CAT Logical Reasoning Syllabus

CAT Logical Reasoning Syllabus

If you’re like most students preparing for the CAT, you may put off studying for logical reasoning until the last minute—if you study it at all. Why does this happen? We know, based on our secondary education, that mathematics, even data interpretation, and verbal skills can be taught. After all, we’ve most likely had to take classes in these subjects! But where and when do you learn about logical reasoning? How could you even start to make a CAT logical reasoning syllabus?

That’s where we come in! As it’s used on the CAT, Logical Reasoning tests a few skill sets, which you can absolutely learn. Remember, the CAT is a standardized test: the questions that appear in Logical Reasoning change from year to year, but the thinking skills and question types tested don’t. With that in mind, our experts have studied previous years’ CATs to come up with the ultimate CAT Logical Reasoning syllabus.

  1. CAT Logical Reasoning: Conditionals
  2. CAT Logical Reasoning tests conditional statements a lot (for example, “A cannot be next to B, but B must be next to C”). However, you’ll most likely see them in combination with other types of Logical Reasoning questions, such as sequences and ordering problems. You’ll often see conditionals in problems about tournaments, people forming queues (or arriving/departing from events), and scheduling scenarios.

  3. CAT Logical Reasoning: Selections
  4. Choosing menu items, distributing goods, picking stores—these area all good signs that you’ve found a selection problem. In many ways, CAT selection problems relate to probability. By the time test-takers complete Data Interpretation, they may think that they’ve finished working with math until Quant. Not so! You’ll need to use those math skills throughout the exam, particularly once you’ve finished Verbal.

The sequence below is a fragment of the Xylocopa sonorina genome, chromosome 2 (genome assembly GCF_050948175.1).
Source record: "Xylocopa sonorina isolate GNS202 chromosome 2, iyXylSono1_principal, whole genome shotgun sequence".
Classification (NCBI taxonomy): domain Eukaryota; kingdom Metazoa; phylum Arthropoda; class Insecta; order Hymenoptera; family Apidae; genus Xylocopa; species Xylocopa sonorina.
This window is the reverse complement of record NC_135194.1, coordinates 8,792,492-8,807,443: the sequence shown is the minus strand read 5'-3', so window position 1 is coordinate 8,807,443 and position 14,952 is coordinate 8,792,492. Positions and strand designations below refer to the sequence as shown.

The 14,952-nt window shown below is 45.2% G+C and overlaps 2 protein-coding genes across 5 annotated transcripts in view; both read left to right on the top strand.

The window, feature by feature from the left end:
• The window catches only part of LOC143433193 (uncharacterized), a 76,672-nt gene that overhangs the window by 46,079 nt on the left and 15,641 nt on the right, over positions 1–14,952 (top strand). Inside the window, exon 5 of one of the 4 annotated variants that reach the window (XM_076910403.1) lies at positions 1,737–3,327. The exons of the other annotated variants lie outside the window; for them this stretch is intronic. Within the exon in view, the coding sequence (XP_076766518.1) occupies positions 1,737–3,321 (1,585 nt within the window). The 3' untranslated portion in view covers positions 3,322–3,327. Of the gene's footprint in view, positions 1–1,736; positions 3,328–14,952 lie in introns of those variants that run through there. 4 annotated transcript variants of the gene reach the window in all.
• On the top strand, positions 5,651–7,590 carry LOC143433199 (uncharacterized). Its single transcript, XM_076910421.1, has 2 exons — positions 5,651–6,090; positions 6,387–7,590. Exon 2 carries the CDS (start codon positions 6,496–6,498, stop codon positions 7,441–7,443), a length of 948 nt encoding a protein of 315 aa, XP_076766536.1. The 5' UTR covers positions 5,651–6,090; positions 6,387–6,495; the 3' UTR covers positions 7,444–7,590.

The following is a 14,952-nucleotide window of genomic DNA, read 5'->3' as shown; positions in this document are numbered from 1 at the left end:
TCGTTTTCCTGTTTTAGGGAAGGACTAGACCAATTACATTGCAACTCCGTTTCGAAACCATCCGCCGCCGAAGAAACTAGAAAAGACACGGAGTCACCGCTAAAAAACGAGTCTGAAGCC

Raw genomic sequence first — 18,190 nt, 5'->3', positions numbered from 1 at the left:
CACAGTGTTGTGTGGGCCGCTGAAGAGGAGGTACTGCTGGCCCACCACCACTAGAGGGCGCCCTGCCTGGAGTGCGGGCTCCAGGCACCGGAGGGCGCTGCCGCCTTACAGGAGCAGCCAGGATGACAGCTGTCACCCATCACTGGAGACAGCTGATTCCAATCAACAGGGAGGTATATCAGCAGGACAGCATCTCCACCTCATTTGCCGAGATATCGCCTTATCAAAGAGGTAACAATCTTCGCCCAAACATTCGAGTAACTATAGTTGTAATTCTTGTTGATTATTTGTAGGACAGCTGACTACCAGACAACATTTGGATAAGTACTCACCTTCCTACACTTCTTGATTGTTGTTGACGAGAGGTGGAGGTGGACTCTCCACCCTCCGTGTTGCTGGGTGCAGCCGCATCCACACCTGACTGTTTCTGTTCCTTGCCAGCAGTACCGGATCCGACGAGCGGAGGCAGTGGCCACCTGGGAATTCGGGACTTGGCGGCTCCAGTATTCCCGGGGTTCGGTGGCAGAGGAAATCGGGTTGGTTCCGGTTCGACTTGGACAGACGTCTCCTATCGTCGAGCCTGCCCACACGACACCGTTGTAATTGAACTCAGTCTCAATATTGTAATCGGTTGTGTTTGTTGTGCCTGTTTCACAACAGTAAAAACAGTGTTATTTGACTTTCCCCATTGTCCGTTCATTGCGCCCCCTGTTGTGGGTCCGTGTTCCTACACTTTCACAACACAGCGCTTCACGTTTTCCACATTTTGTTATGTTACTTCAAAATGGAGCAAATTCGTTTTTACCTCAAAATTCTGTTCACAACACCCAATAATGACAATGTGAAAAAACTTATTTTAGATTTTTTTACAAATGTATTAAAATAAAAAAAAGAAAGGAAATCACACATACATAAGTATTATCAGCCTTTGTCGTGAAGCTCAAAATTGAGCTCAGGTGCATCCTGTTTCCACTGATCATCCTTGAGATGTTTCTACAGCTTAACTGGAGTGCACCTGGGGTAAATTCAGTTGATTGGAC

5. CAT Logical Reasoning: Number Properties
  6. In fact, some CAT Logical Reasoning problems may flat-out ask you to use your math skills. These problems usually show up in the form of number properties, testing what you know about prime and composite numbers, positive and negative numbers, squares and exponents. Make sure that you have your Quant lessons and notes handy as you study for Logical Reasoning—they can help you more than you might think!

  7. CAT Logical Reasoning: Ordering and Sequences
  8. Ordering questions depend heavily on conditional statements, as we saw above. If you encounter a problem asking about seating charts, creating committees, or other types of groups, scheduling appointments, or choosing routes, you’re in an ordering problem! Diagraming is key here, perhaps even more so than it is for other CAT Logical Reasoning problem types.

  9. CAT Logical Reasoning: Visualizations
  10. While you may use visualization skills for the problem types we’ve already looked at, other problems will ask you to focus exclusively on these skills. What do we mean by visualization? It’s often geometric: ways of packing boxes, mapping out the placement of furniture or other items, and other problems using 3-dimensional geometry skills. Again, this is a place where knowing formulas can really come in handy, so keep your Quant notes close at hand!

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